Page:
The only flakes floating around football today are the folks who no longer believe in the Curse of Doug Flutie.
The Curse is alive and well and stronger than ever, casting its web of defeat around anyone who employs the architect of the Curse, Wade Phillips, and rewarding those teams that free itself of his shackles of ignorance.
If you didn't believe in the Curse before, this is a good time to grab an oboe or sousaphone and hop on the bandwagon. After all, some phenomena are beyond the explanation of logic, science, human perception or, even, the blind, sober reasoning of the Cold, Hard Football Facts.
The Curse of Flutie is just such a phenomenon. It had a hand in both divisional playoff games Sunday, lifting San Diego to an upset victory at No. 2 AFC seed and defending Super Bowl champion Indy, and squashing the hopes of No. 1 NFC seed Dallas in historic fashion.
Most Cold, Hard Football Facts readers know the story:
The Curse of Flutie was born back in the 1999 playoffs and continues to haunt the Buffalo organization and any team or coach that employs Phillips.
San Diego employed Phillips from 2004 to 2006 – a period during which the Chargers failed to win a playoff game and suffered two humiliating postseason losses at home to inferior foes. In the 2004 wildcard playoffs, Chargers kicker Nick Kaeding missed an easy 39-yard field goal in overtime, allowing the underdog Jets to pull out a shocking 20-17 victory in San Diego. Last year, the Chargers were 14-2, the AFC's No. 1 seed and undefeated at home when they suffered an improbable 24-21 loss to a 12-4 New England team that did everything in its power to lose (including three picks thrown by Tom Brady) but somehow came out on the winning end.
Now, without Phillips on its coaching staff, the Chargers are in the AFC title game for the first time in 13 years.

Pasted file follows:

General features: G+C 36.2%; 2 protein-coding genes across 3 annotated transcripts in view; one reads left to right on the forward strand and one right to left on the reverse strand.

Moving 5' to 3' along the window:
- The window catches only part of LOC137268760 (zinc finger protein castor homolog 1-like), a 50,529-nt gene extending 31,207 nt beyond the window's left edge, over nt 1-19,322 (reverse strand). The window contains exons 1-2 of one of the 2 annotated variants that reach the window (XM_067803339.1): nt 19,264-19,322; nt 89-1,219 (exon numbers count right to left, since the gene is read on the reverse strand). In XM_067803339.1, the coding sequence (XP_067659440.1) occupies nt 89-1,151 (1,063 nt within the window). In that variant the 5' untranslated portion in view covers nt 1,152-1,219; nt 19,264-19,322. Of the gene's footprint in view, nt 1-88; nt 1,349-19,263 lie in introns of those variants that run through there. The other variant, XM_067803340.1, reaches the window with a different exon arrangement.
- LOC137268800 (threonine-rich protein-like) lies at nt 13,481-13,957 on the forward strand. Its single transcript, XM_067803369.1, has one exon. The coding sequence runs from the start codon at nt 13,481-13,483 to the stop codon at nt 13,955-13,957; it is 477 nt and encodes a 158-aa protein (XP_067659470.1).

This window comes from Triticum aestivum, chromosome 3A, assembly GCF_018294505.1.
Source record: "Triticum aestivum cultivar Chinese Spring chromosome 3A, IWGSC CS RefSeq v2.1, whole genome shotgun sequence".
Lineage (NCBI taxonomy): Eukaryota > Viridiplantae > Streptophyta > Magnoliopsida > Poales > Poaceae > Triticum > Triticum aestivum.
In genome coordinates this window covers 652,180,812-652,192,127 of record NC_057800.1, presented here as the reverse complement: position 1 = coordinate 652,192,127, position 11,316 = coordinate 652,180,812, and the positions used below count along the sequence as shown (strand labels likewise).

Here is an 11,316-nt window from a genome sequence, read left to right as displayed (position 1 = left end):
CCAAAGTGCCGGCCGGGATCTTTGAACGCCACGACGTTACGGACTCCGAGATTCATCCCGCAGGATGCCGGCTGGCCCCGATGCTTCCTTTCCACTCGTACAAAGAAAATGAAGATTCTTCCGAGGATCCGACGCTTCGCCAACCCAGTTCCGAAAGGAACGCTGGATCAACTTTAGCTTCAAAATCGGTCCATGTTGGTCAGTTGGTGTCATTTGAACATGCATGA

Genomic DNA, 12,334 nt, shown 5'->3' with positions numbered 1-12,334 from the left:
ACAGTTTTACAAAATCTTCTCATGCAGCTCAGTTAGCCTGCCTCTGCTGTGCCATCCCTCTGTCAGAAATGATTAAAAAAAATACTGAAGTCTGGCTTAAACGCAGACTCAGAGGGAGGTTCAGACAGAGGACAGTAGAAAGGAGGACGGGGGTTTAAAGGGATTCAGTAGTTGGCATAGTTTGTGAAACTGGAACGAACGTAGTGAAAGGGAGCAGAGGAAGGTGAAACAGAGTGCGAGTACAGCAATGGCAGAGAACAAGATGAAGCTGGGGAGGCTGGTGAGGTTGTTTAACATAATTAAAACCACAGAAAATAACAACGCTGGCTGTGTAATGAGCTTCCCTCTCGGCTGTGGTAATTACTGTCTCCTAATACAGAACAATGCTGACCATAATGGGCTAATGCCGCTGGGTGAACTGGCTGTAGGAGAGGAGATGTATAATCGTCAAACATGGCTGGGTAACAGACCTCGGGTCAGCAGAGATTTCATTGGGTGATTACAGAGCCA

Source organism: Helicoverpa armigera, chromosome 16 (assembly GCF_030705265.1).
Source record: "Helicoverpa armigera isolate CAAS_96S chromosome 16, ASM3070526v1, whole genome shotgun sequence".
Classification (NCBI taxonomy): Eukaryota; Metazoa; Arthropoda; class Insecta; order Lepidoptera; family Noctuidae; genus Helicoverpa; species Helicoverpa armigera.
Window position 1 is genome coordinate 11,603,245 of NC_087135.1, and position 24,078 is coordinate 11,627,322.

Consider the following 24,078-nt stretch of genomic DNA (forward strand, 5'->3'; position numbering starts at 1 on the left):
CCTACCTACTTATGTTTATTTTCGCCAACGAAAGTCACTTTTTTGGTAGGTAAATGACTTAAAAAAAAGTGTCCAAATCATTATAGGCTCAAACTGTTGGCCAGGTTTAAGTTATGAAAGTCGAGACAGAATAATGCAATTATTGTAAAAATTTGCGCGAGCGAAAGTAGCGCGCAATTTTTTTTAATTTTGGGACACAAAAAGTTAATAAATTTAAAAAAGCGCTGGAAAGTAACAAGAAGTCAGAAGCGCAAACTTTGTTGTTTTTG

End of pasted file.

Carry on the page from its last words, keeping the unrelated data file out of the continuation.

Dallas employed Phillips this year. They ruled the NFC from wire to wire and entered the playoffs as the senior circuit's No. 1 seed. They, too, failed to win a single playoff game, suffering a home loss to the No. 5 seed Giants, a team that Dallas beat twice in the regular season.
Phillips poured all of the ingredients for the Curse of Flutie into his steaming brew kettle of stupidity back in 1999, when he was Buffalo's head coach. It was at the end of that season that he benched Flutie, Buffalo's starting quarterback, right before the playoffs, despite the fact that the famously diminutive passer had led the Bills to a 10-5 record.
The Curse of Flutie wasted no time casting its tragic web of inexplicable defeat upon Buffalo and anyone associated with Phillips.
The Bills held a late lead over Tennessee in their first playoff game after the illogical benching of Flutie. You know how it ended: the Titans used some controversial razzle-dazzle to score on a kick return with no time left, in a play so inexplicable it's known only as "The Music City Miracle."
The Bills have never been back to the playoffs. In fact, they've never matched the 10 wins Flutie produced for Buffalo back in 1999. And, as one Cold, Hard Football Facts reader noted recently, Flutie really stuck it to the Buffalo organization in his last game in a Bills uniform in 2000: he pitched the proverbial perfect game, completing 20 of 25 passes (80%) for 366 yards, 14.6 YPA, 3 TD, 0 INT, and a perfect 158.3 passer rating.
The Bills beat the Seahawks, 42-23, on the strength of Flutie's performance that day. Yet the team has matched or surpassed that 42-point output just twice in the 112 games it has played since that day. And no Buffalo passer has reproduced Flutie's perfect game of 2000.
Proof of the Curse of Flutie descended upon the football world again Sunday.
Free of the vindictive albatross that Phillips hung around the organization simply by his presence, the Chargers are riding high, ready to battle the perfect Patriots for a trip to the Super Bowl. Their win over Indy was the organization's biggest victory in 13 years.
The Cowboys, meanwhile, have been doomed by the Curse of Flutie since the day they hired Phillips. And if they didn't know it before, they know it today.
Since the NFL went to a 12-team playoff format in 1990, the NFC's No. 1 seed had never lost a divisional playoff game – winning 17 straight games against lower-seeded opponents.
Dallas became the first No. 1 seed to fall, with its 21-17 loss Sunday to the Giants.
(Oh, and for the record, one other team has employed Phillips since he benched Flutie: the Falcons. And maybe it's just us, but it seems they've kind of had some struggles of late.)
You can doubt the Curse if you choose. But to harbor this doubt after the Music City Miracle, Buffalo's eight years of futility, the rise of the Chargers without Phillips and the fall of the Cowboys with Phillips seems a little, well, flaky.